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Blues for a Black Cat and Other Stories.

The prolific and versatile French writer Boris Vian cut a rambunctious figure on the Paris intellectual scene of the '40s and '50s. A novelist, playwright, translator, and famous literary prankster, Vian lived only the meagerest sliver of a life (he died in 1959 at thirty-eight), but he managed to produce a large and astonishingly varied oeuvre. The consummate eclectic, Vian was an accomplished jazz musician, acted in films, and wrote a column for Sartre's Les Temps modernes. All this while making his living off of mysteries: writing his own Vernon Sullivan series of mysteries (which readers thought were the translated work of an American writer), and translating the works of Raymond Chandler, Kenneth Fearing, Nelson Algren, James M. Cain, and others.

Blues for a Black Cat will serve as an excellent introduction to Vian for American readers. The collection, first published in French in 1947, gives us ten of Vian's early short stories, all of which show the tendencies that would lead Vian to an active role in the College de 'Pataphysique alongside Marcel Duchamp, Raymond Queneau, Eugene Ionesco, and others. (Pataphysics, "the science of imaginary solutions," was inspired by Alfred Jarry's Dr. Faustroll and has informed the spirit of many literary movements, most recently OuLipo.)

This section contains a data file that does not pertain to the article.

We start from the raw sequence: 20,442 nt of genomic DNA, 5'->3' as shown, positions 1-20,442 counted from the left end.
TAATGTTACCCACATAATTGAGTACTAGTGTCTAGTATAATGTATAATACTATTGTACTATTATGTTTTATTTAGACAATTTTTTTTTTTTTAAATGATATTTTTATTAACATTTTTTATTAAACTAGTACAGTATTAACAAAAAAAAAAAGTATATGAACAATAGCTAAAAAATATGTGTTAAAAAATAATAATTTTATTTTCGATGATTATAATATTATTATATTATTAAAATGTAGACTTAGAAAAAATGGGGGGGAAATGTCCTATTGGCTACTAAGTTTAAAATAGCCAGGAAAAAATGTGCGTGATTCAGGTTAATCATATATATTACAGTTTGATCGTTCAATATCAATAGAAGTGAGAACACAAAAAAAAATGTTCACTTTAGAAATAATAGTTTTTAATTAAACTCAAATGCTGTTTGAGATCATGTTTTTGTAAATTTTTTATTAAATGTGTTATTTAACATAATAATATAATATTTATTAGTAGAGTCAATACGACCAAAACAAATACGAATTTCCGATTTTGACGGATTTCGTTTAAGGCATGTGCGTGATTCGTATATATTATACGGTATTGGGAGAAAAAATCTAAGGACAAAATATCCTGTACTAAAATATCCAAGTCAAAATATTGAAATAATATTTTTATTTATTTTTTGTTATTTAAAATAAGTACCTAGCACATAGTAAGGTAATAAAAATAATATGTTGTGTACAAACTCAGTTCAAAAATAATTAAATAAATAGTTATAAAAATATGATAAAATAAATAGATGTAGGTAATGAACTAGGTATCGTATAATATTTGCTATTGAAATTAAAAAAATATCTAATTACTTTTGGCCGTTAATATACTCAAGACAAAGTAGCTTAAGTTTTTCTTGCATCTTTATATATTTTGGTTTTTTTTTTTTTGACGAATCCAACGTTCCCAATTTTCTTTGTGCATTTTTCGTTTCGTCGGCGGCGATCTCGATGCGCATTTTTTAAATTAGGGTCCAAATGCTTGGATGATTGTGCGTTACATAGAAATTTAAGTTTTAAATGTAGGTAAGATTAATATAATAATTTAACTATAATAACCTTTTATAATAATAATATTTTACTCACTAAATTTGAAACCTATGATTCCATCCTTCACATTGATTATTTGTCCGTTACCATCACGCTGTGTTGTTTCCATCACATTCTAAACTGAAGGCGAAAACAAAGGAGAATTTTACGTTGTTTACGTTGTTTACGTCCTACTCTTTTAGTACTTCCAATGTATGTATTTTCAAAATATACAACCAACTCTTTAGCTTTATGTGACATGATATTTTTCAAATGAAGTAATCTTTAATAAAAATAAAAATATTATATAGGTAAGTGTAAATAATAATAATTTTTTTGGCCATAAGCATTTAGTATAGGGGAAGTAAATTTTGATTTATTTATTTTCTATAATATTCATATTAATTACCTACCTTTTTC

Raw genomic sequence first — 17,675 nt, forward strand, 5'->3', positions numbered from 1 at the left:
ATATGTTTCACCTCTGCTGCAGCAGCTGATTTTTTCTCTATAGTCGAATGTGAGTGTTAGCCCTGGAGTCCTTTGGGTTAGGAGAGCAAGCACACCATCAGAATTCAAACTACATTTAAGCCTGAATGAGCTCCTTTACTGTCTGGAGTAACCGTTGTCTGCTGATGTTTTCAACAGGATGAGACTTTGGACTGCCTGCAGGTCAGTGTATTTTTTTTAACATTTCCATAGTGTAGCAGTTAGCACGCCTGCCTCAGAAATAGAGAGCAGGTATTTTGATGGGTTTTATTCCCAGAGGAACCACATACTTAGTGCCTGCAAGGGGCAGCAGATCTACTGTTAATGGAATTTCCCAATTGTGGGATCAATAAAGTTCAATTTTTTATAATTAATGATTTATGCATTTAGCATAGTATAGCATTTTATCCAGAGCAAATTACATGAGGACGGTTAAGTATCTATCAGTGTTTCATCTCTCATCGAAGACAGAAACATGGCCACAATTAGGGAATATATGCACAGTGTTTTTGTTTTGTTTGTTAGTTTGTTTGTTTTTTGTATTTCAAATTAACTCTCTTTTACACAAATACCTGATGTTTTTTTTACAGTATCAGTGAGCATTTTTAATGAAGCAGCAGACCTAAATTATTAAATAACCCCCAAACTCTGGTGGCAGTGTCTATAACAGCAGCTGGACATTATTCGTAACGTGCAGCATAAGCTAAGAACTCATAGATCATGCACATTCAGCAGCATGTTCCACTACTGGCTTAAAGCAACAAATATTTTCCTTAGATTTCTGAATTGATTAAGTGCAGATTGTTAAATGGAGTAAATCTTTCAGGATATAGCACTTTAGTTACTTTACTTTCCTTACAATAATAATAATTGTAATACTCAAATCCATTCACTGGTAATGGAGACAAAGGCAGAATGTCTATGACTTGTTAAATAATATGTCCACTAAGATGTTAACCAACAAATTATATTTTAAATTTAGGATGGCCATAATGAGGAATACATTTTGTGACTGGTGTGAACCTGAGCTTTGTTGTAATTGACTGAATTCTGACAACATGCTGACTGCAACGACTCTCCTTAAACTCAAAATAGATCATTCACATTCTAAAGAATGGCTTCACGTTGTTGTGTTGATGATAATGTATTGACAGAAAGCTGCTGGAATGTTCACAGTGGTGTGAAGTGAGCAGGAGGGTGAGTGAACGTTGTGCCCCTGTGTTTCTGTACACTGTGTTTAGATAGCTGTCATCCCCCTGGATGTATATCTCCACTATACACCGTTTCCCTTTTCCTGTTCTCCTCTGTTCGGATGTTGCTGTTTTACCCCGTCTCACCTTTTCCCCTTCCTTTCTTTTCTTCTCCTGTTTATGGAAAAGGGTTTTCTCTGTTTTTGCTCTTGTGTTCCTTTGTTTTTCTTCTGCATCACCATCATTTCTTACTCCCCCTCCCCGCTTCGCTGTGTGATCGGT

These stories are riotous, vintage Vian: full of exquisite Pataphysical bawdry, any number of superfluous characters, and a delicious disdain for the logic of the Cartesian universe. In the title story, a charming and cynical cat is rescued from a sewer by a passerby, then buys everyone a cognac and makes a pass at a prostitute. "Pins and Needles," a surrealistic account of World War II, is told with a bitter mockery worthy of Celine. Some of the same characters drift from story to story: devastating, dissolute women (some of them only imaginary), hopelessly befuddled men, and talking animals, all caught up in their own peculiar adventures, unemployment, and the froth and spittle of unrestrained sexuality.

Strangely, Vian knew his life would be brief, and predicted his own death almost to the year. He died while watching the film version of his novel I Shall Spit On Your Graves (which Louis Malle, in his foreword, frankly calls "a really bad film" ) - an absurd circumstance that might have been out of one of Vian's own tales, composed quickly to the deluxe riffs of an Ellington solo.
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Author:DeRossitt, James
Publication:The Review of Contemporary Fiction
Article Type:Book Review
Date:Mar 22, 1993
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